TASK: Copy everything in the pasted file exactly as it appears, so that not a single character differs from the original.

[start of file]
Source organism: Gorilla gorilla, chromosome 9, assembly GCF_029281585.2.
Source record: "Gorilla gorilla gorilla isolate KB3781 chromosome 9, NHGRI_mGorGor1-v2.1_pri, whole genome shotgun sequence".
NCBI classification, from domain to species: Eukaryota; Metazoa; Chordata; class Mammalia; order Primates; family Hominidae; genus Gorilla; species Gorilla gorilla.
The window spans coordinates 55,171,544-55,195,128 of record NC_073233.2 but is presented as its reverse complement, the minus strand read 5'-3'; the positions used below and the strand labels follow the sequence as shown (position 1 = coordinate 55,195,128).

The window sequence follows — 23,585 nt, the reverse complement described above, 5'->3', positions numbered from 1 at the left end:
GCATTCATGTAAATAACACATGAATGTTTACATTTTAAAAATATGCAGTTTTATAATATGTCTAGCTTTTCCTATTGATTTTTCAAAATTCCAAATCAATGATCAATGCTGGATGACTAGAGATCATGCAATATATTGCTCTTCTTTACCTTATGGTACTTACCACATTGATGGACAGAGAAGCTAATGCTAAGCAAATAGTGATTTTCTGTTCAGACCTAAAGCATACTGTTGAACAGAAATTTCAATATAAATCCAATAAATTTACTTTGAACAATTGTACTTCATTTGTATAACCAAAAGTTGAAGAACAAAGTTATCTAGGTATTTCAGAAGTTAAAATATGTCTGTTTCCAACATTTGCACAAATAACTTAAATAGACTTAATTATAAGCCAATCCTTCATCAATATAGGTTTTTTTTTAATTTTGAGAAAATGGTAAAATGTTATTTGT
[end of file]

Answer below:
Source organism: Gorilla gorilla, chromosome 9, assembly GCF_029281585.2.
Source record: "Gorilla gorilla gorilla isolate KB3781 chromosome 9, NHGRI_mGorGor1-v2.1_pri, whole genome shotgun sequence".
NCBI classification, from domain to species: Eukaryota; Metazoa; Chordata; class Mammalia; order Primates; family Hominidae; genus Gorilla; species Gorilla gorilla.
The window spans coordinates 55,171,544-55,195,128 of record NC_073233.2 but is presented as its reverse complement, the minus strand read 5'-3'; the positions used below and the strand labels follow the sequence as shown (position 1 = coordinate 55,195,128).

The window sequence follows — 23,585 nt, the reverse complement described above, 5'->3', positions numbered from 1 at the left end:
GCATTCATGTAAATAACACATGAATGTTTACATTTTAAAAATATGCAGTTTTATAATATGTCTAGCTTTTCCTATTGATTTTTCAAAATTCCAAATCAATGATCAATGCTGGATGACTAGAGATCATGCAATATATTGCTCTTCTTTACCTTATGGTACTTACCACATTGATGGACAGAGAAGCTAATGCTAAGCAAATAGTGATTTTCTGTTCAGACCTAAAGCATACTGTTGAACAGAAATTTCAATATAAATCCAATAAATTTACTTTGAACAATTGTACTTCATTTGTATAACCAAAAGTTGAAGAACAAAGTTATCTAGGTATTTCAGAAGTTAAAATATGTCTGTTTCCAACATTTGCACAAATAACTTAAATAGACTTAATTATAAGCCAATCCTTCATCAATATAGGTTTTTTTTTAATTTTGAGAAAATGGTAAAATGTTATTTGT